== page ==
“New Mexico is open for business!”
In an exclusive conference call for NFIB/New Mexico on December 11, Gov. Susana Martinez and two of her top economic-policy lieutenants answered phone calls and emails from members on a variety of small-business issues.
Martinez was joined by Jon Barela, secretary of the New Mexico Economic Development Department, and Tom Clifford secretary of the Department of Finance and Administration. Leo Baca, New Mexico state legislative affairs director for CenturyLink, which sponsored the teleconference, started the event by noting that under Governor Martinez, taxes have been cut 19 times.
The governor began by noting her small-business roots, working for her parents who owned a security guard business that grew from three to 125 employees in three states. “I understand what it takes to keep the doors open,” she said.
Governor Martinez also highlighted one of her accomplishments in ending tax pyramiding and restated her governing theme: New Mexico is open for business. The challenge, she said, still remains making New Mexico’s tax rates more competitive than the rates in neighboring states.
Secretary Barela said his department’s Office of Business Development, created on the first day of the governor’s administration, is succeeding in its mission as the place to go for any small business having problems with the state. It has already closed 200 cases, resulting in the saving of 2,100 jobs.
After introductions, the governor and her aides answered questions from NFIB members throughout the state on a variety of issues, including:
- The bidding process for state contracts
- The state’s infrastructure
- Her energy policy
- How to spur local governments
- Workforce training
It was on the issue of education that the governor was most passionate about. “At the end of the day, they are going to be the people you hire,” she said. “We have to make sure our kids stay here [in New Mexico] to take the job.”
The governor minced no words about the sorry state of New Mexico’s schools, noting that 80 percent of the state’s fourth-graders, a crucial educational development stage, were not reading at their grade level. “It’s not about money,” said the governor, who wants to hold schools and teachers more accountable for what they are supposed to be producing. “This is not about the grown-ups; this about the children.”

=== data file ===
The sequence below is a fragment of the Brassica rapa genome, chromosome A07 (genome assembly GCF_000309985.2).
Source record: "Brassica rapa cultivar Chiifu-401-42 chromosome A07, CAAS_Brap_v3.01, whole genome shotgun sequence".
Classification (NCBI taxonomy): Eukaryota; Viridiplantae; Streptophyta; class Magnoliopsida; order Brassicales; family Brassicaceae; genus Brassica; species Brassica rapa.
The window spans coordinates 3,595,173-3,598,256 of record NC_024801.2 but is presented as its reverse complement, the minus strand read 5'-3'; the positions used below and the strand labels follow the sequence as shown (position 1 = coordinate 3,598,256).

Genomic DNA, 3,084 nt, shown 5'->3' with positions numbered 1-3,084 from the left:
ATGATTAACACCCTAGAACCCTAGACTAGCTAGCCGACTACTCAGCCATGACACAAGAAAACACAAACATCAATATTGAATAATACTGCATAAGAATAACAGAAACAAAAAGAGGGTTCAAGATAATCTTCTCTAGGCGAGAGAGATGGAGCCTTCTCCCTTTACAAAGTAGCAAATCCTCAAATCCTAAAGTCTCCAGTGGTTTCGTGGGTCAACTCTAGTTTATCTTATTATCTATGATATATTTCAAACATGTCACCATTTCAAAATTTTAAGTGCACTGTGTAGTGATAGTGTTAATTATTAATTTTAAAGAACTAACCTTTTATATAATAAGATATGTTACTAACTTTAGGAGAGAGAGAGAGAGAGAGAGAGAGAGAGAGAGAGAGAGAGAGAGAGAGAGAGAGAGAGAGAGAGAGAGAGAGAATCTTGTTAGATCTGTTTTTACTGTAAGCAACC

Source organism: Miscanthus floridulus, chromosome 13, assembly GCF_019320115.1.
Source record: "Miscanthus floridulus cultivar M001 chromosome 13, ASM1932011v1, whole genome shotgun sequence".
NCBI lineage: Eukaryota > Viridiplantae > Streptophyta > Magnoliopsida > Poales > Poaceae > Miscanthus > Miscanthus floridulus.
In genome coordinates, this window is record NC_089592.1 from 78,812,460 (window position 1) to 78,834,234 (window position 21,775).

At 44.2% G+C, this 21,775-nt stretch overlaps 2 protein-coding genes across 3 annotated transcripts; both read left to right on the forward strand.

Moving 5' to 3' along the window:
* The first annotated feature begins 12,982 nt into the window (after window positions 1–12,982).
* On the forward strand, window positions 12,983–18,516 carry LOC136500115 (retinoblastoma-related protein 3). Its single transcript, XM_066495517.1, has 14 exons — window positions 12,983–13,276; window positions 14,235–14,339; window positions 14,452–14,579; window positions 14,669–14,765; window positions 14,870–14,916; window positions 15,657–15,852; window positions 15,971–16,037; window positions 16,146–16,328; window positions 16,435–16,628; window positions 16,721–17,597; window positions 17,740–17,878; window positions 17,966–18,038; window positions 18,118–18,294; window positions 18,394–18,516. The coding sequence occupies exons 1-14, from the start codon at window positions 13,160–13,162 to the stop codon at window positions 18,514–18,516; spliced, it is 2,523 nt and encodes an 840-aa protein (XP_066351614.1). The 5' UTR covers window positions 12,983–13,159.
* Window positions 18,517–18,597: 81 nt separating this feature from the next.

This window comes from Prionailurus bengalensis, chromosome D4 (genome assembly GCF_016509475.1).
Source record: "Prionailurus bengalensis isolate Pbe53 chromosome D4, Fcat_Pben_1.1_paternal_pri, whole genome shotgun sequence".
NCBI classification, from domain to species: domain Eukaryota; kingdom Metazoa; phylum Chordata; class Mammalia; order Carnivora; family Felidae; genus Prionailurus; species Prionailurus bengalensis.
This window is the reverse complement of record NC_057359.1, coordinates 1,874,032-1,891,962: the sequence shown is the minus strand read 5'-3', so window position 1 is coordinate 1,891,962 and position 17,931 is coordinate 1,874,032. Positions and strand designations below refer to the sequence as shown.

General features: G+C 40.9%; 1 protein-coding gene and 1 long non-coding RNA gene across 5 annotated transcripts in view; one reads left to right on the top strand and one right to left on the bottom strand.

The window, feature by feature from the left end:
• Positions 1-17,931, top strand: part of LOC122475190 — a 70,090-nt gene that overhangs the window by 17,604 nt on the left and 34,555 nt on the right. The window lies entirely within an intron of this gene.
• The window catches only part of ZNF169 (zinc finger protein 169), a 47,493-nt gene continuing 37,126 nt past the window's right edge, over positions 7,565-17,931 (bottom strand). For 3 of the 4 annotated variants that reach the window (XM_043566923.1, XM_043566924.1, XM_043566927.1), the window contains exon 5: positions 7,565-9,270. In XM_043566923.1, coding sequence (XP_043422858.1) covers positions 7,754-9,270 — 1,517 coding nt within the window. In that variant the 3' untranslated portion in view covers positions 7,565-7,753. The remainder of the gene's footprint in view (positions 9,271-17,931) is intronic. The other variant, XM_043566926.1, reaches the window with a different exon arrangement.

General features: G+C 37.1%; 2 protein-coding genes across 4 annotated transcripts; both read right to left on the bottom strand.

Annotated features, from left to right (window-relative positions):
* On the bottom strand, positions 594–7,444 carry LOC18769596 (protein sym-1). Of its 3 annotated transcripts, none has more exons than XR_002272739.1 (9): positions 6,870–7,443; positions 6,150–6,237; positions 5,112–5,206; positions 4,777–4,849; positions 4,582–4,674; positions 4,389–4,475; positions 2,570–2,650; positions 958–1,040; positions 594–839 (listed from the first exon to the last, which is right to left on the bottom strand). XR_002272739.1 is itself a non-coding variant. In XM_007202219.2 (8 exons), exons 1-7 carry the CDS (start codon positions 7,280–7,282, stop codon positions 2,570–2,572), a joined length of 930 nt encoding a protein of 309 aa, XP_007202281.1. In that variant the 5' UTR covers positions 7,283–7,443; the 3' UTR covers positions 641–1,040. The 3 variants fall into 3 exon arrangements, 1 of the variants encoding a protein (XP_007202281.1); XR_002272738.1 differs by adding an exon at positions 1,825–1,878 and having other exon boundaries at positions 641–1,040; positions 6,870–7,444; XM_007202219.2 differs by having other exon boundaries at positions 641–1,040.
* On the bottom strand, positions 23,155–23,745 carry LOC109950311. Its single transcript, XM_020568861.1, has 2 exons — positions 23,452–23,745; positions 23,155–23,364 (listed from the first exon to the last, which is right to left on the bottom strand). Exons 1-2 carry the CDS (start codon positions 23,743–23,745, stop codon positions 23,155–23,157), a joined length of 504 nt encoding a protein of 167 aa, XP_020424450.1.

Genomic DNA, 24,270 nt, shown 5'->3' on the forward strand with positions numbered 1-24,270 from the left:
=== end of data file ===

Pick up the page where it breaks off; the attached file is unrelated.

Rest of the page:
Part of her educational agenda is to grade schools and direct resources to failing ones, not scatter educational dollars everywhere.
Better targeting of existing resources is also the top priority of the governor’s infrastructure and energy policies, according to Secretary Clifford, especially with water. “Without water, you’re not going to have economic development,” she said with Clifford noting the struggles Las Vegas is having.
With workforce training, the governor singled out nurses for rural areas as a priority and noted a program she has for their education as a particular accomplishment she was proud of.
But a lot more work on every issue needs to be done, she told NFIB members. “We have a long way to go, but I’m righting the ship,” the governor said. Her goals are to diversify the state’s economy so it’s not so reliant on federal dollars and to put New Mexico in a position to not only be competitive with other states, but also to be a leader in opportunity and business diversification.
Members whose questions could not be answered at the moment were given the numbers and email addresses of the people whom they could call, or have call them. “I appreciate town halls, because we can set up another meeting,” said the governor, who also encouraged small-business owners to get more involved in the process and let their legislators know their concerns.
NFIB/New Mexico State Director Minda McGonagle reminded members listening in on the call that their State Ballot, sent to them last month, was a great way to start grabbing the attention of state representatives, and to please vote if they haven’t done so already.
Putting its members directly in touch with the people making the policies and laws their enterprises must operate under is one of the many benefits in NFIB membership. Always feel free to send an email to Minda McGonagle about any concern you have about policies coming out of the State Capitol.
[Top photo from left to right: Jon Barela, Tom Clifford, Governor Martinez, NFIB/New Mexico State Director Minda McGonagle, and Leo Baca of CenturyLink. Bottom Photo: Governor Martinez, left, with Minda McGonagle.]
Special thanks to the teleconference sponsor: